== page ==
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Activist Tarana Burke on How Trump’s Presidency Has Been a ‘Catalyst’ for Me Too Movement

Tarana Burke, founder of the Me Too movement, is a lifelong activist.

Burke first began fighting for human rights as a young teen when she organized around the Central Park jogger case in 1989 — and conversely, against President Donald Trump. Long before his political ambitions, Trump, at the time, called for a return of the death penalty in the state of New York as punishment for the five black and Hispanic teens who were convicted of the crime, but years later turned out to be innocent.

Years later, Burke’s work as an activist has once again indirectly involved Trump, as she says the Me Too movement would not have been possible without Trump taking office.

“I think the Trump presidency is largely why we’re able to have this moment,” Burke told Variety, as part of her Power of Women interview.

Referring to the “Access Hollywood” tapes infamously leaked during the president campaign, in which Trump made lewd comments about women, Burke said, “When Trump got elected after being a self-professed sexual assaulter [and] describing himself and describing the way in which he assaults women so brazenly, I feel like that was a bridge too far for a lot of people, and I also think it made people feel hopeless and helpless in a lot of ways.”

“What the movement does is give people a way forward, it helps people take ownership of their own destiny and say, this presidency and this administration is not going to give us what we need, we are the ones that we’ve been waiting for. We had to stand up and go take it. We have to do it for ourselves,” Burke continued. “So in that way, his presidency has been a catalyst for a lot of what we’ve seen in the last year and a half,” Burke explains. “Whatever it took for people to get shaken out of their complacency or whatever, I’m grateful for it.”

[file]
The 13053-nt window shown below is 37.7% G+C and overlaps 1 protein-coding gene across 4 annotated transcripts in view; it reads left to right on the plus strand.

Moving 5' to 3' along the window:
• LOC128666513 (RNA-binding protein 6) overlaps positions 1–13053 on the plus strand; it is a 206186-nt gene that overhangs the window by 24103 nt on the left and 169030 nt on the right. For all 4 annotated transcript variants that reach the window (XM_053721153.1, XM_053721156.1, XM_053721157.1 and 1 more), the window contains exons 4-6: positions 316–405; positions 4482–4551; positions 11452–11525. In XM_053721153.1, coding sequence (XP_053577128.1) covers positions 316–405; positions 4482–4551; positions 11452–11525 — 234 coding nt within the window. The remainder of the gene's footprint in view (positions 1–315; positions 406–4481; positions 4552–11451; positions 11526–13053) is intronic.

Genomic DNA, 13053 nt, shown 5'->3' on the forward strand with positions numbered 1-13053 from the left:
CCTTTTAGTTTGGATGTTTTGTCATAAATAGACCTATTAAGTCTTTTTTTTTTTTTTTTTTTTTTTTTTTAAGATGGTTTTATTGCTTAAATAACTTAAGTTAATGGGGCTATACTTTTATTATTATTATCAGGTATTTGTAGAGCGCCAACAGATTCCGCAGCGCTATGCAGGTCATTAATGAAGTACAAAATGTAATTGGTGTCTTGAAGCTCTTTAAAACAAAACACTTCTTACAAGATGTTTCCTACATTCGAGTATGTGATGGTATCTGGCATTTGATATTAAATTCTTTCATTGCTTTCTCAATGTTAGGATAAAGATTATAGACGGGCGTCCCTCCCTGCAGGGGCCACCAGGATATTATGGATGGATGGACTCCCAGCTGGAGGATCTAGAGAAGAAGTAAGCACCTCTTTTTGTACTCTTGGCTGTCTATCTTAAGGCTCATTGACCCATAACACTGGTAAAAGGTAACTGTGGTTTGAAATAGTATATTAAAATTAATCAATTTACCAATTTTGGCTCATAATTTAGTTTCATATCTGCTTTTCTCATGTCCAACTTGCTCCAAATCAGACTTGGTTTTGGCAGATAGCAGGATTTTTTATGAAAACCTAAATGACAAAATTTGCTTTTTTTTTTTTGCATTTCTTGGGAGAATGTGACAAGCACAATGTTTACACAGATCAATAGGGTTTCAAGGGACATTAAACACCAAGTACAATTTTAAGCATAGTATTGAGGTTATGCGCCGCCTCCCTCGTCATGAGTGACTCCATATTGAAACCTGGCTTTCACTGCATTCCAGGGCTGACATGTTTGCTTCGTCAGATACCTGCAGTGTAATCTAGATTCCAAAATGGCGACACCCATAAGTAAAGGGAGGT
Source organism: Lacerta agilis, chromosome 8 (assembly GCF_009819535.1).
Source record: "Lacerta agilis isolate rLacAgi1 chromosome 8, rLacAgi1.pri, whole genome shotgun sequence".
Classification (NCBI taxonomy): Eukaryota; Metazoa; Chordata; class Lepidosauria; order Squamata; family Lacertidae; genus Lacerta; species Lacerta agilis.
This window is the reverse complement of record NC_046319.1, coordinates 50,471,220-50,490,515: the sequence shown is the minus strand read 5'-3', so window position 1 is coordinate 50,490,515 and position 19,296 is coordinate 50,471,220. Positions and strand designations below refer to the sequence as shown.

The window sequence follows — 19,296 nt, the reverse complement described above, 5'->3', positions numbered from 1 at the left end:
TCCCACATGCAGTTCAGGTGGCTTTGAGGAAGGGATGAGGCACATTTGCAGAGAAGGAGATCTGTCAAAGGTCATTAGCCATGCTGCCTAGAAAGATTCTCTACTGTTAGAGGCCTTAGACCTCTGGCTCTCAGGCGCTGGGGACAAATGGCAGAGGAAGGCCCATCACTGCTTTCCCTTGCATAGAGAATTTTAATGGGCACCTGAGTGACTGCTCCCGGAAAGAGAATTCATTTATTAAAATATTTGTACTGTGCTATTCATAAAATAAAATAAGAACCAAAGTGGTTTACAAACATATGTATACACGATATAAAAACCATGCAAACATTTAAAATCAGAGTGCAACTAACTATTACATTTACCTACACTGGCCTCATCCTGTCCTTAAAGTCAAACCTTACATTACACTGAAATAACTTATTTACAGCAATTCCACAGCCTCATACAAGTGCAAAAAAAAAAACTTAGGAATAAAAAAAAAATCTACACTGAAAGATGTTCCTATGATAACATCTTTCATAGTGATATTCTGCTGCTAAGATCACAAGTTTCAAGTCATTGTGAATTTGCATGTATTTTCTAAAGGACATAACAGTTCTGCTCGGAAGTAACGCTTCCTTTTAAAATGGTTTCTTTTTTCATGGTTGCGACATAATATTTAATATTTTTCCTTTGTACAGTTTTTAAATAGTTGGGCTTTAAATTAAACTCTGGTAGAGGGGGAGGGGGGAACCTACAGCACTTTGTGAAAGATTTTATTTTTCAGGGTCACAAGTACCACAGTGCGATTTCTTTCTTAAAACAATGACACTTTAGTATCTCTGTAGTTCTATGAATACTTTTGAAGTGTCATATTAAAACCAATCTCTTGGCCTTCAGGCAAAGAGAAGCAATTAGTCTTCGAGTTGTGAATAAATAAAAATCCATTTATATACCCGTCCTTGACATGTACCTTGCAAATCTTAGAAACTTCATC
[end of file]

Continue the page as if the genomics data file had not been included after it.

Asked if she has ever been in conversation with the president to discuss the mission of the Me Too movement with the Trump administration, Burke said, “I don’t think it’s a practical use of my time to spend it talking to somebody who has made it very clear that they have no interest in the things that I believe in. They’re not attached to the work that I’m trying to do, and they don’t believe in this vision.

“I want to go talk to people who are leaders on the ground who want to do this work and who are poised and ready and just don’t know how — that’s who I want to talk to,” Burke elaborated. “I want to talk to people who are like-minded or people who are on the fence, and just meet somebody who is looking and just trying to understand where they fit in this. Those are the conversations I want to have. I don’t want to talk to him.”

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